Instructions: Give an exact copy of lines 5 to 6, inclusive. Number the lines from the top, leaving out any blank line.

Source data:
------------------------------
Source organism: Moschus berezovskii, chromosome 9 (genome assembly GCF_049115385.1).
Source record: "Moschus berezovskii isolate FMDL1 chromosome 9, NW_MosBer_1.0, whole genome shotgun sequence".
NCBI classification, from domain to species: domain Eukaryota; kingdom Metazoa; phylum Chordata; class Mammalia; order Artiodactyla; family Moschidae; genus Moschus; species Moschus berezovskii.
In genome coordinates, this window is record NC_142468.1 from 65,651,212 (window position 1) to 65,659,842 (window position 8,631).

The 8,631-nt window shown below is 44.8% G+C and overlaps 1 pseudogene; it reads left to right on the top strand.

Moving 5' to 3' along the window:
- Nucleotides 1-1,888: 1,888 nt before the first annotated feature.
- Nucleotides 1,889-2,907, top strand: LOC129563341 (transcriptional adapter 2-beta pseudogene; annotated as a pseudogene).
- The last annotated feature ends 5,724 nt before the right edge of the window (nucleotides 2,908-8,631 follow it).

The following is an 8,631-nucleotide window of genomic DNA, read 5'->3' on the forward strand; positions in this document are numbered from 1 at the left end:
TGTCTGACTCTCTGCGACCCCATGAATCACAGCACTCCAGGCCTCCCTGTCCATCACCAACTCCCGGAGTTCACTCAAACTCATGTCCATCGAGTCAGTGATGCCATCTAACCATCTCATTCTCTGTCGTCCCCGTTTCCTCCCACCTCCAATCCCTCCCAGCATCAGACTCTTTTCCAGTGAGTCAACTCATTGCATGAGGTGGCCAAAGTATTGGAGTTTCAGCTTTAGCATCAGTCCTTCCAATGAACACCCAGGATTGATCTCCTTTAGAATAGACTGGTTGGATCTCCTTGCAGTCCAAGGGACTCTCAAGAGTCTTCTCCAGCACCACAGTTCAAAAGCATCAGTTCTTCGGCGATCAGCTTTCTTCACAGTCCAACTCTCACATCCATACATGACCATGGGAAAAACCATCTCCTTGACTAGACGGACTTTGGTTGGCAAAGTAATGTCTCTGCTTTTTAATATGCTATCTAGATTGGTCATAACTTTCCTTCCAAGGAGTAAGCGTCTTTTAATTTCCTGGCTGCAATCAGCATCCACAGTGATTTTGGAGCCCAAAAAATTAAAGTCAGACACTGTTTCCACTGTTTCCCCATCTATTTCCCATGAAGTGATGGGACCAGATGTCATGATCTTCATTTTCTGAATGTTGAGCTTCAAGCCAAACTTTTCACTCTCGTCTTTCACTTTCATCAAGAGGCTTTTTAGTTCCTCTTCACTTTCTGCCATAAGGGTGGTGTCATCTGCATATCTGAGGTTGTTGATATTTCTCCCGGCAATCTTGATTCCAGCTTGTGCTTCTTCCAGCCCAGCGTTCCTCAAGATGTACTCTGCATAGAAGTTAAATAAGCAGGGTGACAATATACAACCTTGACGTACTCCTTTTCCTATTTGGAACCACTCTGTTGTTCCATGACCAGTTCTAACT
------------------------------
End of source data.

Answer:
The 8,631-nt window shown below is 44.8% G+C and overlaps 1 pseudogene; it reads left to right on the top strand.

Moving 5' to 3' along the window: